20. Melanie Atkins
    Melanie Atkins says:

    I noticed a lot of the procedural glitches, Lee, but not all of them… and I howled when I read your review. Too funny. I’m amazed by the “new” Lanie, too… at least she’s not spouting so much mumbo jumbo.

  21. Stressfactor
    Stressfactor says:

    Campus cops may be certified *now* but I do have a story from a friend of mine where a college he attended over 20 years ago had a murder. A campus cop broke up with his girlfriend — who was a co-ed at the college — grabbed her, took her out into a field, emptied his service automatic into her, ejected the clip, put in a fresh clip and proceded to empty or nearly empty that into her body as well.

    When the homicide detectives did some digging into his past they found out he had applied to a number of different police departments but had failed the psych evaluation at each and every one of them…. but he still got hired on as a campus cop and was allowed to carry a gun.

    I would hope that sort of thing would not be allowed to happen today.

    And I know a guy who just retired from being a campus cop after several decades and he did NOT have complimentary things to say about the professionalism of his fellow officers.

    I’m willing to give Ryan a bit of a pass because there are bound to be a few bad apples in every barrel and he may have met with one of them — guys burned out on dealing with drunken, foolish college students most of the time.

    I work on a college campus and I read the police blotter in the campus newspaper every week. Believe me, the weirdness and foolishness is something to behold. Unless there was a misprint, last week a DOOR got stolen from a dorm room. A door.

  22. Lee Lofland
    Lee Lofland says:

    Sure, colleges also have campus security, who do not have arrest powers. But…if he/she wears a gun and badge and their patches have the word POLICE on them, they’re for real. And they’re every bit as well-trained and certified as any cop anywhere.

    Dori – The cookie-cutter, boilerplate scripts are killing me! It’s the same thing every single week. And it’s getting old, fast. They’ve been relying on things past to keep them moving forward, but that’ll soon come to an end if they don’t do something different at some point.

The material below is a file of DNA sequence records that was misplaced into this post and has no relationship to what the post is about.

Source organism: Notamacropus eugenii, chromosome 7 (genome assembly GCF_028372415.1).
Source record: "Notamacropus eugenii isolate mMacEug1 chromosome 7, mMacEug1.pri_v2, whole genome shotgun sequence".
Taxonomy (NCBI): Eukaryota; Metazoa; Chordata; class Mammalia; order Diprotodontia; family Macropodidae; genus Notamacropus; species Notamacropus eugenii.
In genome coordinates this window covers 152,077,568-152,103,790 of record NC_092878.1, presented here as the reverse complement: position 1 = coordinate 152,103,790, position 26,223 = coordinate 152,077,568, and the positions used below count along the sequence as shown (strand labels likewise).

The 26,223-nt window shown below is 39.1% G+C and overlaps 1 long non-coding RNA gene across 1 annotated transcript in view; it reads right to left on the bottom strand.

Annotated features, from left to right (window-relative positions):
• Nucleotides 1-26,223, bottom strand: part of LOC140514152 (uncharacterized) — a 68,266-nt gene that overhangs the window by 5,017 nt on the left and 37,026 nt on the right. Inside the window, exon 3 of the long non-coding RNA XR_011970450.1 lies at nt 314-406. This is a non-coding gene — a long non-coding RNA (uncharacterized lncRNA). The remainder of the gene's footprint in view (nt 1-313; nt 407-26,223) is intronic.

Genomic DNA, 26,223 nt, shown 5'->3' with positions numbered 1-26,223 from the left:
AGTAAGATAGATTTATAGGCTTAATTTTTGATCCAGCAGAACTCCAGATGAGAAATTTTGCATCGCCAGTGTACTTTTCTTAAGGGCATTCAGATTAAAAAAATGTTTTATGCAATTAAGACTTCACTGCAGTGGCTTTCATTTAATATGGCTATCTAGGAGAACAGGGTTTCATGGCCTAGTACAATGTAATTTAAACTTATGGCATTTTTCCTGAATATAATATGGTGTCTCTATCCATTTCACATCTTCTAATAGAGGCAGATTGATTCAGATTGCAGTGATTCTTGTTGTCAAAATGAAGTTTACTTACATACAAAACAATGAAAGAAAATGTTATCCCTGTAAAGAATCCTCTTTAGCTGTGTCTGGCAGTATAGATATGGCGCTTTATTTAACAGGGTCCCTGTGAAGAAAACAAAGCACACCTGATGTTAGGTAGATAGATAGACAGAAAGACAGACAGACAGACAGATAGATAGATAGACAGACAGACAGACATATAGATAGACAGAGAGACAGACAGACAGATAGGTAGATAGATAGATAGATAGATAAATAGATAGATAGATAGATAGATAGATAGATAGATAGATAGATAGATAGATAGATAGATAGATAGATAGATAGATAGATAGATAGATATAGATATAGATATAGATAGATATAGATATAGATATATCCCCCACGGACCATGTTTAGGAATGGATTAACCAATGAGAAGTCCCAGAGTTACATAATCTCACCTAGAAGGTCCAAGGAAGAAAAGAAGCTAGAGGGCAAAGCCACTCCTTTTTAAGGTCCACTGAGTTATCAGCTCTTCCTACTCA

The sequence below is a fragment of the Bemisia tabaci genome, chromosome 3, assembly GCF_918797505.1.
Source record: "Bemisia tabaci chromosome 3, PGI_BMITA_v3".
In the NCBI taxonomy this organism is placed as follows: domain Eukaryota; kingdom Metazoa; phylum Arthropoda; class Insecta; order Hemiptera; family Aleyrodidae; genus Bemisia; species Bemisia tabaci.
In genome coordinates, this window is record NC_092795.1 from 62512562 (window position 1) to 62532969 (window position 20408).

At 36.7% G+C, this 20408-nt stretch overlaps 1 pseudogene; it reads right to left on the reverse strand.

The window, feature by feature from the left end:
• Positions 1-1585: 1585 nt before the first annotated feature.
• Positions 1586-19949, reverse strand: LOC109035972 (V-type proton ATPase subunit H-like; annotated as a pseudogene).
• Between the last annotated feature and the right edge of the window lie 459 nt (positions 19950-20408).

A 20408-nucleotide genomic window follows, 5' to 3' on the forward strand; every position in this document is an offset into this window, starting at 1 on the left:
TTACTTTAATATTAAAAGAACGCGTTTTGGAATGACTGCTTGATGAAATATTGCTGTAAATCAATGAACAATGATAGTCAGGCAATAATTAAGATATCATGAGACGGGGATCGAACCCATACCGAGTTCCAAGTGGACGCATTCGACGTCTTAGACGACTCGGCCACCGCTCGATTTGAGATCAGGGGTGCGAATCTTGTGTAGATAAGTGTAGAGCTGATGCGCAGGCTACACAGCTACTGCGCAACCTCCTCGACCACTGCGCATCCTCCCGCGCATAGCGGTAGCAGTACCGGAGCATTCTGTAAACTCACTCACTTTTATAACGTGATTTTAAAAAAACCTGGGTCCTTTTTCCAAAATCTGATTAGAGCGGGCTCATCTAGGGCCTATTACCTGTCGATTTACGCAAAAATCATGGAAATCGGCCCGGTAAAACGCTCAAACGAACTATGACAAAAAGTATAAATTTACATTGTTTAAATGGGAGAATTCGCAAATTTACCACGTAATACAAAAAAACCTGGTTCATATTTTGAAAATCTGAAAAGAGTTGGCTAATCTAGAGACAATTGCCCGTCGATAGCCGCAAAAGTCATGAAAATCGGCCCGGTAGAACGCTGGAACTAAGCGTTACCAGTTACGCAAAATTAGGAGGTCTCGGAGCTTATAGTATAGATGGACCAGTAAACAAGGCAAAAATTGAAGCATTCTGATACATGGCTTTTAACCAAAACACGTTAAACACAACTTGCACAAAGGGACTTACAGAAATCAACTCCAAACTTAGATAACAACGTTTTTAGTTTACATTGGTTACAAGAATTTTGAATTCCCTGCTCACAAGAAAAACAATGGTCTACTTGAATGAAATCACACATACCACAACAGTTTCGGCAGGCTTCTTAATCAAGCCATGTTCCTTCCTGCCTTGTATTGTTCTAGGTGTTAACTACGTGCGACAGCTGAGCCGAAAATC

23. Dori Cocuz
    Dori Cocuz says:

    The thing that bothers me the most, week after week after week, is the killer is ALWAYS the first person they interview at the police station. Please, find a new pattern to use!

  24. Jordan
    Jordan says:

    I’ve never watched the show, but reading your thoughts, Lee, were really pretty funny. One thing though about campus police, whether or not they were real cops actually became an issue when I was in college. Most of the student body (and who knows who all else in our small town) didn’t think they were. Didn’t think they could carry a gun and hand cuffs and do what real cops do. Turns out they were real, and they had to publicly announce it. So wondering if they are real is a real thing that people do wonder. Kinda sad though, really when you think about it. Looking back, they had all the right gear, the cars with the flashing lights “police” clearly written on the sides. They were cops, no doubt about it.

    However, I did work at another college for awhile and the guys they had were simply part of a security agency. I don’t know what they did when real trouble came about as I wasn’t there long. And of all the college campuses I’ve spent time on, that was the one that really needed the cops to be there too. Expensive place to go, but a dangerous one to live on in the middle of nowhere.

    I guess thems the facts of campus life. It varies by college.

  25. Lynn LaFleur
    Lynn LaFleur says:

    No hate mail from me, Lee. I appreciate all you do. This episode didn’t turn me on either, except for the end that Melanie mentioned, where Beckett and Castle were smiling at each other. That was sweet.